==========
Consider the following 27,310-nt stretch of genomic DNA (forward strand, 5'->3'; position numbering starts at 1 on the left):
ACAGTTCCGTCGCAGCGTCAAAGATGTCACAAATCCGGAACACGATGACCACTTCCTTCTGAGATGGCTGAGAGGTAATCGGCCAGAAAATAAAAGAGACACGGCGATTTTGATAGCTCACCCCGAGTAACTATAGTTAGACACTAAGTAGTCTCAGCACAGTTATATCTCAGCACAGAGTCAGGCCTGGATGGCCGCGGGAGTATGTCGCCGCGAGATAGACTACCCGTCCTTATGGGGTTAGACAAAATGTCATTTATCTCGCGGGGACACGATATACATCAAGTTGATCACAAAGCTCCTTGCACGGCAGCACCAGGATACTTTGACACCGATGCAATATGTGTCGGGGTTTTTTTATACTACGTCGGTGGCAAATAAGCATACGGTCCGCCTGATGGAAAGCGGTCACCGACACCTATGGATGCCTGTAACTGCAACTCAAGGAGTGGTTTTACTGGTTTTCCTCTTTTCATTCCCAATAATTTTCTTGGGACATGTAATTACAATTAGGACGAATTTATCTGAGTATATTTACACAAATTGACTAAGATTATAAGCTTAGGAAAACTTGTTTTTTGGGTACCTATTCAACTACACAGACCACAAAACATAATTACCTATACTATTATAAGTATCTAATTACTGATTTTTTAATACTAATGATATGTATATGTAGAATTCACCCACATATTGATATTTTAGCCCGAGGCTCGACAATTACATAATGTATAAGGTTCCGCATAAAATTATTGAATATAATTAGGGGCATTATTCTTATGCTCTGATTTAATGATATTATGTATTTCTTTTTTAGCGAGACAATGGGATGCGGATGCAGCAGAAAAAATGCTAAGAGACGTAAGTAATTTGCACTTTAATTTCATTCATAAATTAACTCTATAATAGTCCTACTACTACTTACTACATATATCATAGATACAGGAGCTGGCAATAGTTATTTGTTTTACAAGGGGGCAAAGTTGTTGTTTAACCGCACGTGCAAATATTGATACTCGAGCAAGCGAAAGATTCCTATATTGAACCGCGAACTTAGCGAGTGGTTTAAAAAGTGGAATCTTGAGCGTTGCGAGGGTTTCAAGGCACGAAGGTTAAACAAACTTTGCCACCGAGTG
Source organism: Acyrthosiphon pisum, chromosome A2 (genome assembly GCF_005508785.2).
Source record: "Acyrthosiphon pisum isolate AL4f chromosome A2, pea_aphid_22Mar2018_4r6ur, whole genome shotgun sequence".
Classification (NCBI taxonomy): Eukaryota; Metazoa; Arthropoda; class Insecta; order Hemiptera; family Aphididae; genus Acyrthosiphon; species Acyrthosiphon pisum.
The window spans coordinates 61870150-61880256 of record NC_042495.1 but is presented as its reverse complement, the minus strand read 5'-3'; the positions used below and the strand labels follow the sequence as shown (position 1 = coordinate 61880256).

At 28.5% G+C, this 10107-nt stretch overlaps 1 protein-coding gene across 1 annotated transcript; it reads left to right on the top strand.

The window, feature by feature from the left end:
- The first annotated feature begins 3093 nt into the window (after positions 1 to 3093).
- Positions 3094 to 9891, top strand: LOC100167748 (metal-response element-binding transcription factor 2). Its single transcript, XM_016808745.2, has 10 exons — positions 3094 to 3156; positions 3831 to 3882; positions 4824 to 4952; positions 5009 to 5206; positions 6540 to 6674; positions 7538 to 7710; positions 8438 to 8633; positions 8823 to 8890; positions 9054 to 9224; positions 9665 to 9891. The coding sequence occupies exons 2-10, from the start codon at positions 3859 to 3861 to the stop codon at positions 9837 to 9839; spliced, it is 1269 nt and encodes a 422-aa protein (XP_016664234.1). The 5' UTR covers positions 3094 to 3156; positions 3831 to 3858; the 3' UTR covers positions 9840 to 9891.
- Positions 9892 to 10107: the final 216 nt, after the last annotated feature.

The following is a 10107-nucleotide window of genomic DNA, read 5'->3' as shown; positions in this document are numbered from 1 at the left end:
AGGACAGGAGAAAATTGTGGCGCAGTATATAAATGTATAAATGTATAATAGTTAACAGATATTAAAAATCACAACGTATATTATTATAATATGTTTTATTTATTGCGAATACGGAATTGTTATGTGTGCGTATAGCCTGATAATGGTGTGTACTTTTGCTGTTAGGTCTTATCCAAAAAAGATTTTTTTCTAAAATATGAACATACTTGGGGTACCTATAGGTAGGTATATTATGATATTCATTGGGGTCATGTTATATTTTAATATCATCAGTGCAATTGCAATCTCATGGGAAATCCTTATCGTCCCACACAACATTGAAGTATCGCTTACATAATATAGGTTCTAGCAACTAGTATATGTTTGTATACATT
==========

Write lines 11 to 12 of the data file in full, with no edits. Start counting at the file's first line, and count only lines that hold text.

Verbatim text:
- Positions 9892 to 10107: the final 216 nt, after the last annotated feature.

The following is a 10107-nucleotide window of genomic DNA, read 5'->3' as shown; positions in this document are numbered from 1 at the left end: